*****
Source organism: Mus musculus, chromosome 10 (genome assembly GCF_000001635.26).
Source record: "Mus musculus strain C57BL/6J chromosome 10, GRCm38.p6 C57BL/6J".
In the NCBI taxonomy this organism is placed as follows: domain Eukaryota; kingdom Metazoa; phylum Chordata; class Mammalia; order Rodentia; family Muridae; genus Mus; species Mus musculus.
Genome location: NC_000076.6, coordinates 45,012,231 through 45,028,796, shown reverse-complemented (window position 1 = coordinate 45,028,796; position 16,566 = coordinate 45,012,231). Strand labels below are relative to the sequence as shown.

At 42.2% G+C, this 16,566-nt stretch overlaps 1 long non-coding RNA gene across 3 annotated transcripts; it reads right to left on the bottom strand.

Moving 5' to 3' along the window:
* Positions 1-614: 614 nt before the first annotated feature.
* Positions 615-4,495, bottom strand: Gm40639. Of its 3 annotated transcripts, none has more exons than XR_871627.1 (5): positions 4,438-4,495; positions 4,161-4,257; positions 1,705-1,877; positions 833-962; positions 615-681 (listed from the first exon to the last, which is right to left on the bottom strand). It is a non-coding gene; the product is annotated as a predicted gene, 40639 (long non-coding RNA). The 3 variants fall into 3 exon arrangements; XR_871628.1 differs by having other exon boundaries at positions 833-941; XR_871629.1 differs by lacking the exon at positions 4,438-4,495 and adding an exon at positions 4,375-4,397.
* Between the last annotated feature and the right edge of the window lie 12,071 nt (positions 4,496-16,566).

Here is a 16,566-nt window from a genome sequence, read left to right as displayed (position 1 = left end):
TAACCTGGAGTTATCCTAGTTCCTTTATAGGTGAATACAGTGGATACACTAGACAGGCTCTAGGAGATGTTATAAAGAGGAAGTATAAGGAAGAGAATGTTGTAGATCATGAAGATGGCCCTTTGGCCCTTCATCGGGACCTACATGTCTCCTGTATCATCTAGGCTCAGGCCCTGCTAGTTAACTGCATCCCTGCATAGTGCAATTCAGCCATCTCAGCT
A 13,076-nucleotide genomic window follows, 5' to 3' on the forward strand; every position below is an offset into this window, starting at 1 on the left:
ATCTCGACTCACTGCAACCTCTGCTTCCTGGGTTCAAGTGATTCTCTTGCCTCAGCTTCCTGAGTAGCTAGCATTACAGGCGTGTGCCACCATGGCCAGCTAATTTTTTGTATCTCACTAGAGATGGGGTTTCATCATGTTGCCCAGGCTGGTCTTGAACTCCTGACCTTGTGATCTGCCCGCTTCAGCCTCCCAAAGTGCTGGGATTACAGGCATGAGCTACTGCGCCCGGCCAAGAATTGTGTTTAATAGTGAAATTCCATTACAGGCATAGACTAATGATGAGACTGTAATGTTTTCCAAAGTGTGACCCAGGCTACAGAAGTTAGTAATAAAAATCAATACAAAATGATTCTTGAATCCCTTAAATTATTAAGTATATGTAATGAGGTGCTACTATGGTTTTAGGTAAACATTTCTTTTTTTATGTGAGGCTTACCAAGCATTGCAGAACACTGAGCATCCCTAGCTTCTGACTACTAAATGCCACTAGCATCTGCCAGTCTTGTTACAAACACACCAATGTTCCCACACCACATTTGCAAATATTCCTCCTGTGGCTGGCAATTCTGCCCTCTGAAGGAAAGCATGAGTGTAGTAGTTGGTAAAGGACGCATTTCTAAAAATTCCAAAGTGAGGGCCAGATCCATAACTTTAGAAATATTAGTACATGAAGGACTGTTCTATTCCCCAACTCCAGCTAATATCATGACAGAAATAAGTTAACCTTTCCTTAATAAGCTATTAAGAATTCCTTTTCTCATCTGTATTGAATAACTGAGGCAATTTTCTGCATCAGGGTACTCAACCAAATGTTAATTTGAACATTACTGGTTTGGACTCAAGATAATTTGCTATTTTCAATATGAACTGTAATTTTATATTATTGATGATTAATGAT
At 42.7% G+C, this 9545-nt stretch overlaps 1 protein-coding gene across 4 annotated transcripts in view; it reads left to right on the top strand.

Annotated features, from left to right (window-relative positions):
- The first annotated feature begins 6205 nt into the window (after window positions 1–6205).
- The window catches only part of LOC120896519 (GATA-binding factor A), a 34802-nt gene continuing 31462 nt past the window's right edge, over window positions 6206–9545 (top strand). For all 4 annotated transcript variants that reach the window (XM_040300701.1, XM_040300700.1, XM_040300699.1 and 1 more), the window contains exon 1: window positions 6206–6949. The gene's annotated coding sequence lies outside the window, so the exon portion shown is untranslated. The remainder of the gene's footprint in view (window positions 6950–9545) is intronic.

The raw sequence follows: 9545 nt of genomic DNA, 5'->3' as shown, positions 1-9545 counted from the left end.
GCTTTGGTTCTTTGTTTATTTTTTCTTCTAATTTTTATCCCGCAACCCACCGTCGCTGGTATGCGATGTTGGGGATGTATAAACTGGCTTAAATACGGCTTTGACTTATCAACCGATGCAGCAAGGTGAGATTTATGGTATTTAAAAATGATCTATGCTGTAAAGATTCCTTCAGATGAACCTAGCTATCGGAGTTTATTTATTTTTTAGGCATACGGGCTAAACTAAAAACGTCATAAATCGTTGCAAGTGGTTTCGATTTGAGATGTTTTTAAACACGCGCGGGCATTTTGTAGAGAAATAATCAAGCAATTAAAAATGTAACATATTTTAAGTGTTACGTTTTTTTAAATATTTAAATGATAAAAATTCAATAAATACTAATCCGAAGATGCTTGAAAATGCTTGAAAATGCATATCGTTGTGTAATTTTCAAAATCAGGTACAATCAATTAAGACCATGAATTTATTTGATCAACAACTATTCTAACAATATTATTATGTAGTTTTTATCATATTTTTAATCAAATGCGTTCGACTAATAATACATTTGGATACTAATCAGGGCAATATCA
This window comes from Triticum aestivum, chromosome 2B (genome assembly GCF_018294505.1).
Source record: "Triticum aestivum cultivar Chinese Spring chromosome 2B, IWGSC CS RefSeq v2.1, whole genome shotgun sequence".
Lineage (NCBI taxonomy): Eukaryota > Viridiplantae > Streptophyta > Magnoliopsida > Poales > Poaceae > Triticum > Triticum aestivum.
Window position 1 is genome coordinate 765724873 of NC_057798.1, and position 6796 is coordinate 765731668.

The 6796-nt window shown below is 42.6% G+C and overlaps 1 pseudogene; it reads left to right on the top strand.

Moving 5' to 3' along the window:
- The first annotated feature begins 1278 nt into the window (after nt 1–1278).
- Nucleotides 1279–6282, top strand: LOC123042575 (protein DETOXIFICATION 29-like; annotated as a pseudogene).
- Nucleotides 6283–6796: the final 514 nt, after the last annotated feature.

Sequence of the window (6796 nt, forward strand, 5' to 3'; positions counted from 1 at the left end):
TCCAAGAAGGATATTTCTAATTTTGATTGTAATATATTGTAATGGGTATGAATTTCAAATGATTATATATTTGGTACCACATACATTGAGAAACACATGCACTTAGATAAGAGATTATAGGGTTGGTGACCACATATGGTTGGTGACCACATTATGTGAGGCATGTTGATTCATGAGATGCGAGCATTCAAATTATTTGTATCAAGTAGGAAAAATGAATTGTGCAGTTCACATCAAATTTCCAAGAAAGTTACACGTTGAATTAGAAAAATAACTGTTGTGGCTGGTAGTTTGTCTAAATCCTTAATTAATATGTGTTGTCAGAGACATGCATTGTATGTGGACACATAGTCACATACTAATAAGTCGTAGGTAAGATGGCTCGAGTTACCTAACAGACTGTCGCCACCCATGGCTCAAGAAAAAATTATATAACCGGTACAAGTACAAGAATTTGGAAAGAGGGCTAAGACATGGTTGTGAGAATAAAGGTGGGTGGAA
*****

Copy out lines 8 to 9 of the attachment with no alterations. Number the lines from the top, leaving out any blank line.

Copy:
* Positions 615-4,495, bottom strand: Gm40639. Of its 3 annotated transcripts, none has more exons than XR_871627.1 (5): positions 4,438-4,495; positions 4,161-4,257; positions 1,705-1,877; positions 833-962; positions 615-681 (listed from the first exon to the last, which is right to left on the bottom strand). It is a non-coding gene; the product is annotated as a predicted gene, 40639 (long non-coding RNA). The 3 variants fall into 3 exon arrangements; XR_871628.1 differs by having other exon boundaries at positions 833-941; XR_871629.1 differs by lacking the exon at positions 4,438-4,495 and adding an exon at positions 4,375-4,397.
* Between the last annotated feature and the right edge of the window lie 12,071 nt (positions 4,496-16,566).